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Re^2: GOTO or not GOTO

by JavaFan (Canon)
on Jan 27, 2009 at 08:17 UTC ( #739123=note: print w/replies, xml ) Need Help??

in reply to Re: GOTO or not GOTO
in thread GOTO or not GOTO

for ( my $i = 0; $i < 10; $i++ ) { my $j = $i; if ( $i == 5 ) { goto newlocation; } } newlocation: print( "jumped out" );
Now my question is what happened to $j there? Is the compiler "smart enough" to know that I exited the loop and therefore the memory allocated to $j can now be reclaimed?
Imagine you had written:
for ( my $i = 0; $i < 10; $i++ ) { my $j = $i; if ( $i == 5 ) { last; } } print( "jumped out" );
you have code that does exactly the same. I presume you have the same worries about $j, and will hence decide to never use 'last'?

Or else, could you indicate why you have worries about the first construct, but not the last?

Even worse, what happens when I use goto to jump between subroutines?
Had you actually bothered to read past the first sentence of the document you link to, you would have known the answer. Here's the second sentence of the document: It may not be used to go into any construct that requires initialization, such as a subroutine or a foreach loop.
It is because I don't know the answers to these questions that I do my best to avoid the use of goto
Since I've now answered the questions, are you now going to start using goto?

I have to admit, you weren't arguing against the use of goto in particular. You were arguing against using constructs you don't know the details about. That's a smart thing. The wise thing would be to actually learn about them instead of bragging ones ignorance.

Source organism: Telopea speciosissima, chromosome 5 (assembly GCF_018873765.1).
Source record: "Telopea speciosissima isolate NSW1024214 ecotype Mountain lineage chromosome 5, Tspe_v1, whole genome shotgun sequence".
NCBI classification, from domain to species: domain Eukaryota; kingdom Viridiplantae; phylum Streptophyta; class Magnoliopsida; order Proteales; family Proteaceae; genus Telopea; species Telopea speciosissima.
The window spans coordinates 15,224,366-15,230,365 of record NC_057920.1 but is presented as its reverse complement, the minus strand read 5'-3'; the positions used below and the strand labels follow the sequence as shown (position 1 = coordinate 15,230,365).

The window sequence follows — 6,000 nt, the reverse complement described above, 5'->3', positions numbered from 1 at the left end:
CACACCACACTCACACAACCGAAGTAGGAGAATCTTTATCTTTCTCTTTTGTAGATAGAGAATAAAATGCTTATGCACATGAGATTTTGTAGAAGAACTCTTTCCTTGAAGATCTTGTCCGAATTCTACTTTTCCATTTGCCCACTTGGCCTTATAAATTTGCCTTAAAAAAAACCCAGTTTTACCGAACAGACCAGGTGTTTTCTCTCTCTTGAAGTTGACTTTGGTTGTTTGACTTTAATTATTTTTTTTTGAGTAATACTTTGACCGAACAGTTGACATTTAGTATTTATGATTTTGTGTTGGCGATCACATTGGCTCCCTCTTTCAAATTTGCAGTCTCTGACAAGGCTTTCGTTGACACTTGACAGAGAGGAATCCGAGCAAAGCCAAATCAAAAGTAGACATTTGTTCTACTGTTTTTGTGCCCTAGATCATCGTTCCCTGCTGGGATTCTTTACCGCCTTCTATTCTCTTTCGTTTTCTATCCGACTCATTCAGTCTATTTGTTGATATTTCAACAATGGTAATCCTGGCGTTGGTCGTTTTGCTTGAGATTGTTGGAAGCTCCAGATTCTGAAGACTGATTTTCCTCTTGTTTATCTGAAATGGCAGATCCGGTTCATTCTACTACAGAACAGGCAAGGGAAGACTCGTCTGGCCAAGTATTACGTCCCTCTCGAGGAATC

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Re^3: GOTO or not GOTO
by monarch (Priest) on Jan 27, 2009 at 12:24 UTC
    The big difference between last and next is that those functions give deterministic answers to the compiler as to code flow. On the other hand goto may not offer as clear an indication of the target; although given a label the compiler may be able to work out whether the destination is outside the given closure anyway.

    So here's the next example, what does the following do:

    for ( my $i = 0; $i < 10; $i++ ) { my $j = $i; if ( $i == 5 ) { goto nextpoint; } } for ( my $k = 0; $k < 10; $k++ ) { my $m = $k; nextpoint: print( "$m\n" ); }

    Well I tried it, but the point is I didn't know what it would do before hand. If that is "bragging one's ignorance" then so be it. Rightly or wrongly I came from a C background where if you tried risky behaviour like this you got into real trouble. Perl is far more forgiving.

    I do prefer to program in a manner that has a degree of portability between languages; as I said before, goto is risky: if you consider yourself an expert in the language at the time and the compiler behaviour and implications (if any) to the stack then by all means go ahead. I'll stick to what I know is safe.

      So here's the next example, what does the following do:
      Well, that's answered by the same second line of the goto documentation: It may not be used to go into any construct that requires initialization, such as a subroutine or a foreach loop.

      For the third example, will to be trying to goto in a while block?

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